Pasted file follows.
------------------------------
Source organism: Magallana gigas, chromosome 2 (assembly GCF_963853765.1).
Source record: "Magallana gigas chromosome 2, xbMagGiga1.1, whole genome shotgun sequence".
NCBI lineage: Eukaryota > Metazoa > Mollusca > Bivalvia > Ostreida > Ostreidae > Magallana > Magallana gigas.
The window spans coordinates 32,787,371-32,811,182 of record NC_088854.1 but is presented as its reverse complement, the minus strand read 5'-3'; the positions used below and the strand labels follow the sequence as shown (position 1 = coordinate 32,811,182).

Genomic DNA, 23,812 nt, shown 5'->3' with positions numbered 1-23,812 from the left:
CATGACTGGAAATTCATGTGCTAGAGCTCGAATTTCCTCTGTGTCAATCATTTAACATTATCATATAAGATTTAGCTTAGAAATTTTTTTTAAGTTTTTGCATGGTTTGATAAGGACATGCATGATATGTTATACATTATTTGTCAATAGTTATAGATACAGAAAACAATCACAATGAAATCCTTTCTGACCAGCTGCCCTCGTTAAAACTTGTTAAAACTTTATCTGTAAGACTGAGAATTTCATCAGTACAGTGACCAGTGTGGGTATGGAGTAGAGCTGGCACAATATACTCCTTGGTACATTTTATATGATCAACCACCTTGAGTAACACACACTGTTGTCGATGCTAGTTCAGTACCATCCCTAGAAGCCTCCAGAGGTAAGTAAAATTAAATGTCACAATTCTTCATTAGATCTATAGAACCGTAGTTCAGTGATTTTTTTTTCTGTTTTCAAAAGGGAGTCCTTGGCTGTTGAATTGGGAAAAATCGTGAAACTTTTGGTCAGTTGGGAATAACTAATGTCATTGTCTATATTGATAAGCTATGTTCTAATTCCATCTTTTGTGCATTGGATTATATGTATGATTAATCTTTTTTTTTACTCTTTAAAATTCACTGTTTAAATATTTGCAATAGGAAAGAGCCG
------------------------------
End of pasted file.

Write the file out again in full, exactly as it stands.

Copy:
Source organism: Magallana gigas, chromosome 2 (assembly GCF_963853765.1).
Source record: "Magallana gigas chromosome 2, xbMagGiga1.1, whole genome shotgun sequence".
NCBI lineage: Eukaryota > Metazoa > Mollusca > Bivalvia > Ostreida > Ostreidae > Magallana > Magallana gigas.
The window spans coordinates 32,787,371-32,811,182 of record NC_088854.1 but is presented as its reverse complement, the minus strand read 5'-3'; the positions used below and the strand labels follow the sequence as shown (position 1 = coordinate 32,811,182).

Genomic DNA, 23,812 nt, shown 5'->3' with positions numbered 1-23,812 from the left:
CATGACTGGAAATTCATGTGCTAGAGCTCGAATTTCCTCTGTGTCAATCATTTAACATTATCATATAAGATTTAGCTTAGAAATTTTTTTTAAGTTTTTGCATGGTTTGATAAGGACATGCATGATATGTTATACATTATTTGTCAATAGTTATAGATACAGAAAACAATCACAATGAAATCCTTTCTGACCAGCTGCCCTCGTTAAAACTTGTTAAAACTTTATCTGTAAGACTGAGAATTTCATCAGTACAGTGACCAGTGTGGGTATGGAGTAGAGCTGGCACAATATACTCCTTGGTACATTTTATATGATCAACCACCTTGAGTAACACACACTGTTGTCGATGCTAGTTCAGTACCATCCCTAGAAGCCTCCAGAGGTAAGTAAAATTAAATGTCACAATTCTTCATTAGATCTATAGAACCGTAGTTCAGTGATTTTTTTTTCTGTTTTCAAAAGGGAGTCCTTGGCTGTTGAATTGGGAAAAATCGTGAAACTTTTGGTCAGTTGGGAATAACTAATGTCATTGTCTATATTGATAAGCTATGTTCTAATTCCATCTTTTGTGCATTGGATTATATGTATGATTAATCTTTTTTTTTACTCTTTAAAATTCACTGTTTAAATATTTGCAATAGGAAAGAGCCG